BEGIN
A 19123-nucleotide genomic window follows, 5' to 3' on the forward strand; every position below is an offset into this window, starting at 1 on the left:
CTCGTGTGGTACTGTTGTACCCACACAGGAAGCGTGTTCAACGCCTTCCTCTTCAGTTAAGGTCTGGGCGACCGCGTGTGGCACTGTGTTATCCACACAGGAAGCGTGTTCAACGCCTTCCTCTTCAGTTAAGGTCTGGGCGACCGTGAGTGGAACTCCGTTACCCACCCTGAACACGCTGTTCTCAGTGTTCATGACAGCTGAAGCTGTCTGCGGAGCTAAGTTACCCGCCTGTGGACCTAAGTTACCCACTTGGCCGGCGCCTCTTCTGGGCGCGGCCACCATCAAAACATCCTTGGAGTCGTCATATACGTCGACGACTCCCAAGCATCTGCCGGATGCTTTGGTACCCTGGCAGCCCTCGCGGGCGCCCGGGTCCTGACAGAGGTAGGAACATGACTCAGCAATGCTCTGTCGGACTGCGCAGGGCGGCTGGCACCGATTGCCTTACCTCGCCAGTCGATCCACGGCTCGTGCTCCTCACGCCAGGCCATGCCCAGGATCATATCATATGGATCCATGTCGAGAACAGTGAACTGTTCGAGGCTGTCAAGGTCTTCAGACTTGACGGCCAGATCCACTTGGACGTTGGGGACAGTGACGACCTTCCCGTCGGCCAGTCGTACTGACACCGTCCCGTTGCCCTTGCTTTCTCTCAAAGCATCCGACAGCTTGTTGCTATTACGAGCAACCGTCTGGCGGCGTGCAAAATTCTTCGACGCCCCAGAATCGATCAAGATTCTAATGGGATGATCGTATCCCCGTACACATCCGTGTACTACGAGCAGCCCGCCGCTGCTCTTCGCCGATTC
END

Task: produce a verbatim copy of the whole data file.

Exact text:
A 19123-nucleotide genomic window follows, 5' to 3' on the forward strand; every position below is an offset into this window, starting at 1 on the left:
CTCGTGTGGTACTGTTGTACCCACACAGGAAGCGTGTTCAACGCCTTCCTCTTCAGTTAAGGTCTGGGCGACCGCGTGTGGCACTGTGTTATCCACACAGGAAGCGTGTTCAACGCCTTCCTCTTCAGTTAAGGTCTGGGCGACCGTGAGTGGAACTCCGTTACCCACCCTGAACACGCTGTTCTCAGTGTTCATGACAGCTGAAGCTGTCTGCGGAGCTAAGTTACCCGCCTGTGGACCTAAGTTACCCACTTGGCCGGCGCCTCTTCTGGGCGCGGCCACCATCAAAACATCCTTGGAGTCGTCATATACGTCGACGACTCCCAAGCATCTGCCGGATGCTTTGGTACCCTGGCAGCCCTCGCGGGCGCCCGGGTCCTGACAGAGGTAGGAACATGACTCAGCAATGCTCTGTCGGACTGCGCAGGGCGGCTGGCACCGATTGCCTTACCTCGCCAGTCGATCCACGGCTCGTGCTCCTCACGCCAGGCCATGCCCAGGATCATATCATATGGATCCATGTCGAGAACAGTGAACTGTTCGAGGCTGTCAAGGTCTTCAGACTTGACGGCCAGATCCACTTGGACGTTGGGGACAGTGACGACCTTCCCGTCGGCCAGTCGTACTGACACCGTCCCGTTGCCCTTGCTTTCTCTCAAAGCATCCGACAGCTTGTTGCTATTACGAGCAACCGTCTGGCGGCGTGCAAAATTCTTCGACGCCCCAGAATCGATCAAGATTCTAATGGGATGATCGTATCCCCGTACACATCCGTGTACTACGAGCAGCCCGCCGCTGCTCTTCGCCGATTC